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COA minister defends FEPZs against local criticism

TAIPEI, Taiwan -- Council of Agriculture (COA) Minister Chen Bao-ji (陳保基) yesterday during the cabinet's weekly meeting defended the Free Economic Pilot Zones (FEPZs) program against Kaohsiung and Tainan deputy mayors' criticisms, saying that people should read through the draft bill on the FEPZs before criticizing it.

Kaohsiung Deputy Mayor Lee Yung-te (李永得), who represents the city at the weekly Cabinet meeting, said the FEPZs' “agriculture value added program” will cause a loss of NT$170 billion to Taiwan's agricultural industry.

According to the Executive Yuan, the agriculture value added program aims to develop the nation's agriculture industry by utilizing Taiwan's agricultural technology and talent to innovate for a higher value for agricultural products. Relaxing regulations to allow ornamental fish businesses and other value added industries to set up operation bases within the pilot zones is part of the FEPZs draft bill.

A source in the Executive Yuan said that during the meeting Lee argued that the COA is exaggerating the value of output of ornamental fish producers and that he made the criticism that the FEPZs program does not have a 'broad vision.”

Finance Minister Joins Defense

The source said Lee and Tainan Deputy Mayor Yen Chun-tso (顏純左) criticized the FEPZs draft bill for authorizing local governments to pick an area land in the cities and then request that the Executive Yuan allow it to becoming part of the FEPZs program. The pair further claimed that the bill allows foreigners to enjoy lower taxes when selling their products in Taiwan.

Chen responded that he is “surprised” that Lee quoted the wrong statistics for his argument. Lee said “if you want to criticize the bill, you should complete reading the bill and understand the bill before raising objections.”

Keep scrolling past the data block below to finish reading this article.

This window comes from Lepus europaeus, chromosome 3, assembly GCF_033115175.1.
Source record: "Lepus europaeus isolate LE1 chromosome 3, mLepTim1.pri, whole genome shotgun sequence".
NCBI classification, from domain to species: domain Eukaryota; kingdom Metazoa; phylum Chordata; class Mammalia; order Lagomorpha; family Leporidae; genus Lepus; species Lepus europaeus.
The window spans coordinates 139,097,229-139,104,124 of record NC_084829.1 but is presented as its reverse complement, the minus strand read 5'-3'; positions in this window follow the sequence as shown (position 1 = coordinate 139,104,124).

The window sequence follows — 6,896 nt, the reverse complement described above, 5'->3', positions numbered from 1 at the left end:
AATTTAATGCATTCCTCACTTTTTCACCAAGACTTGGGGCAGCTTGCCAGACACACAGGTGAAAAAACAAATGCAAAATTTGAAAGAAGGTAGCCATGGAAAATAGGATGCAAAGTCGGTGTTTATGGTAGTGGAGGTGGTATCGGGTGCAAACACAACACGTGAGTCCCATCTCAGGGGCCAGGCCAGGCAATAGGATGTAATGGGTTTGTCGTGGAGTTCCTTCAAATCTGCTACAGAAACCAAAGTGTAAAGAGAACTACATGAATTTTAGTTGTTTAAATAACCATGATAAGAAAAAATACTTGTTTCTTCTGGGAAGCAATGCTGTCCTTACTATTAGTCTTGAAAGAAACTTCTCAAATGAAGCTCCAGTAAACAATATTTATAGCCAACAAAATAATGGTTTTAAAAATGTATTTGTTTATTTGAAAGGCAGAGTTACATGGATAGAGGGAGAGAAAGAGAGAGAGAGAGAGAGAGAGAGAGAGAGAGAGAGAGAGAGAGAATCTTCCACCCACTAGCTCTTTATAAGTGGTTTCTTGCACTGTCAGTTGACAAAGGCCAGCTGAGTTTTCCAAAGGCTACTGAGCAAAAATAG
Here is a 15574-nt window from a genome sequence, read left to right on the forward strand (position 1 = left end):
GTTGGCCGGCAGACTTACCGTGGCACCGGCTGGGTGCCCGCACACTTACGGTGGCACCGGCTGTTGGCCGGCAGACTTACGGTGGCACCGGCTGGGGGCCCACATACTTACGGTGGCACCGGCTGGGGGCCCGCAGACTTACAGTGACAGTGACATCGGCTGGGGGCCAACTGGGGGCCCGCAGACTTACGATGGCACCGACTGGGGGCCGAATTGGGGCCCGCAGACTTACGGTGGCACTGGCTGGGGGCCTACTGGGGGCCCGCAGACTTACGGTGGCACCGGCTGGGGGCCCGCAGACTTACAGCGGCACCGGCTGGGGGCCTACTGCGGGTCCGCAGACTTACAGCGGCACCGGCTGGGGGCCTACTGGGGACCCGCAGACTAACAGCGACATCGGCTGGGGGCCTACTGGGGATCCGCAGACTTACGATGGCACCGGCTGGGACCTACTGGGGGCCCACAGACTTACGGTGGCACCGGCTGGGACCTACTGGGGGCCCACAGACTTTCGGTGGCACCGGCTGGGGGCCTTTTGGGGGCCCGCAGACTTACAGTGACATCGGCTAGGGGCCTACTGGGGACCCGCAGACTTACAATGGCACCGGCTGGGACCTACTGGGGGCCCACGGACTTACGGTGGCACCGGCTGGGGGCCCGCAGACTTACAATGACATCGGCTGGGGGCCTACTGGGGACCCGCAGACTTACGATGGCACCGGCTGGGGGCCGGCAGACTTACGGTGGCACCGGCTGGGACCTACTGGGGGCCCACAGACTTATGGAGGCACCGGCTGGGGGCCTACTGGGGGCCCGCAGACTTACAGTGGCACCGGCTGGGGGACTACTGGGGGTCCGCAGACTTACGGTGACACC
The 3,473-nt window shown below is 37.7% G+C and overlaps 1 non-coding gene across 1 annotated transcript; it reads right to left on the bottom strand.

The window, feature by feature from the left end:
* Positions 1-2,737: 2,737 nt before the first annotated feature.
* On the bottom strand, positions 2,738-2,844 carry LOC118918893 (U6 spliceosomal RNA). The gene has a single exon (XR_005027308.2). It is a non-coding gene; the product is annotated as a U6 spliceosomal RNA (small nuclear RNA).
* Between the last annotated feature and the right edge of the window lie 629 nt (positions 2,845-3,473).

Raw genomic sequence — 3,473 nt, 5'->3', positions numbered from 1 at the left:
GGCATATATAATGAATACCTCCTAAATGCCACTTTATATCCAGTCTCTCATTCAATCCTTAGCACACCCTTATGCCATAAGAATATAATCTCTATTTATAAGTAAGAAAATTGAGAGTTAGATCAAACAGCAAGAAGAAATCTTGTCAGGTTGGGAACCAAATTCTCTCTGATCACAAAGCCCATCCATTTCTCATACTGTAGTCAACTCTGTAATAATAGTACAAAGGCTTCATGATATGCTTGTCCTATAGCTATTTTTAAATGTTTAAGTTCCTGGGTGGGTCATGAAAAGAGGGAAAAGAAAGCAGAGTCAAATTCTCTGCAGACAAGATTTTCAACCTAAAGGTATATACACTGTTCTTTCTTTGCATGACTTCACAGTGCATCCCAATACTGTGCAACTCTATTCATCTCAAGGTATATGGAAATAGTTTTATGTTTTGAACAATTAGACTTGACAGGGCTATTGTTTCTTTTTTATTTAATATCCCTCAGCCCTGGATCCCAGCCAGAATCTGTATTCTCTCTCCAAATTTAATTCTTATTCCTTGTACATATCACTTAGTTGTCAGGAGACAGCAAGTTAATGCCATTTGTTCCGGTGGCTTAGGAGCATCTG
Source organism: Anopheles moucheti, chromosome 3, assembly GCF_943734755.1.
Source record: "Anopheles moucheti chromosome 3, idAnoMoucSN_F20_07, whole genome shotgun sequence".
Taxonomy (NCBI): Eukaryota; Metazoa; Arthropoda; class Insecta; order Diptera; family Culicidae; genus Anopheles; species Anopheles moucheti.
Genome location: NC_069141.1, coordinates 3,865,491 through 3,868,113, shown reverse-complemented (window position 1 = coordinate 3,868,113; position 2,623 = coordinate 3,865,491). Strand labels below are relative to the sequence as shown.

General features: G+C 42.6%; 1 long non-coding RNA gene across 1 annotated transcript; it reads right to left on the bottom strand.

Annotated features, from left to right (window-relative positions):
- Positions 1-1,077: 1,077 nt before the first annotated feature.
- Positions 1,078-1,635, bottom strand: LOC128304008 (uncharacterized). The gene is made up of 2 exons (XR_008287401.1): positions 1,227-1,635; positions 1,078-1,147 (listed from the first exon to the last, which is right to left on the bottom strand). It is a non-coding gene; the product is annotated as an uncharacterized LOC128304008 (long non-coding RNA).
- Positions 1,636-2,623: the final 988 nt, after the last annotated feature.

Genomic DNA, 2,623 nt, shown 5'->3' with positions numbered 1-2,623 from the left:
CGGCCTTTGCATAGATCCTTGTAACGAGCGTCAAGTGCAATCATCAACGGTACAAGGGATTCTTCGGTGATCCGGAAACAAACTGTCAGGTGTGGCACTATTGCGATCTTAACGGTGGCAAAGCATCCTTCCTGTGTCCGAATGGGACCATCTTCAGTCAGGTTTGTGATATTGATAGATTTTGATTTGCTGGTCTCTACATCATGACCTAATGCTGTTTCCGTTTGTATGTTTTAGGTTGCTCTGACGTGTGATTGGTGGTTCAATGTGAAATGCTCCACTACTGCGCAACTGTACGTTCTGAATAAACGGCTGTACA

Sun echoed Chen's defense, saying that all the regulations regarding land expropriations for joining the program have long been removed from the draft bill.

Finance Minister Chang Sheng-ford (張盛和) said there is no such taxation decrease. Chang said the free economic pilot zones are defined as outside the customs territory.

Chang explained that the products will be exported after the ingredients are processed in the pilot zones, therefore, customs duties will not be levied. If the products are being sold in Taiwan, then they will have to pay tax and tariff duties, Chang said, adding that the regulations are applicable to agricultural products.

Cabinet spokesman Sun Lih-chyun (孫立群) told reporters that the atmosphere in the meeting was intense, noting that, however, Premier Jiang Yi-huah (江宜樺) did not comment on the interaction between Chen and local government officials.

Chen later told a press conference that the government's agricultural agency will “definitely” not do anything to harm the nation's agricultural industry. “I strongly protest against anyone who accuses us of harming the nation's agricultural industry,” he added.

Chen said that according to the draft bill, if a manufacturer in the pilot zone wants to import restricted ingredients for its products, then it has to use the same quantity of ingredients sourced in Taiwan.

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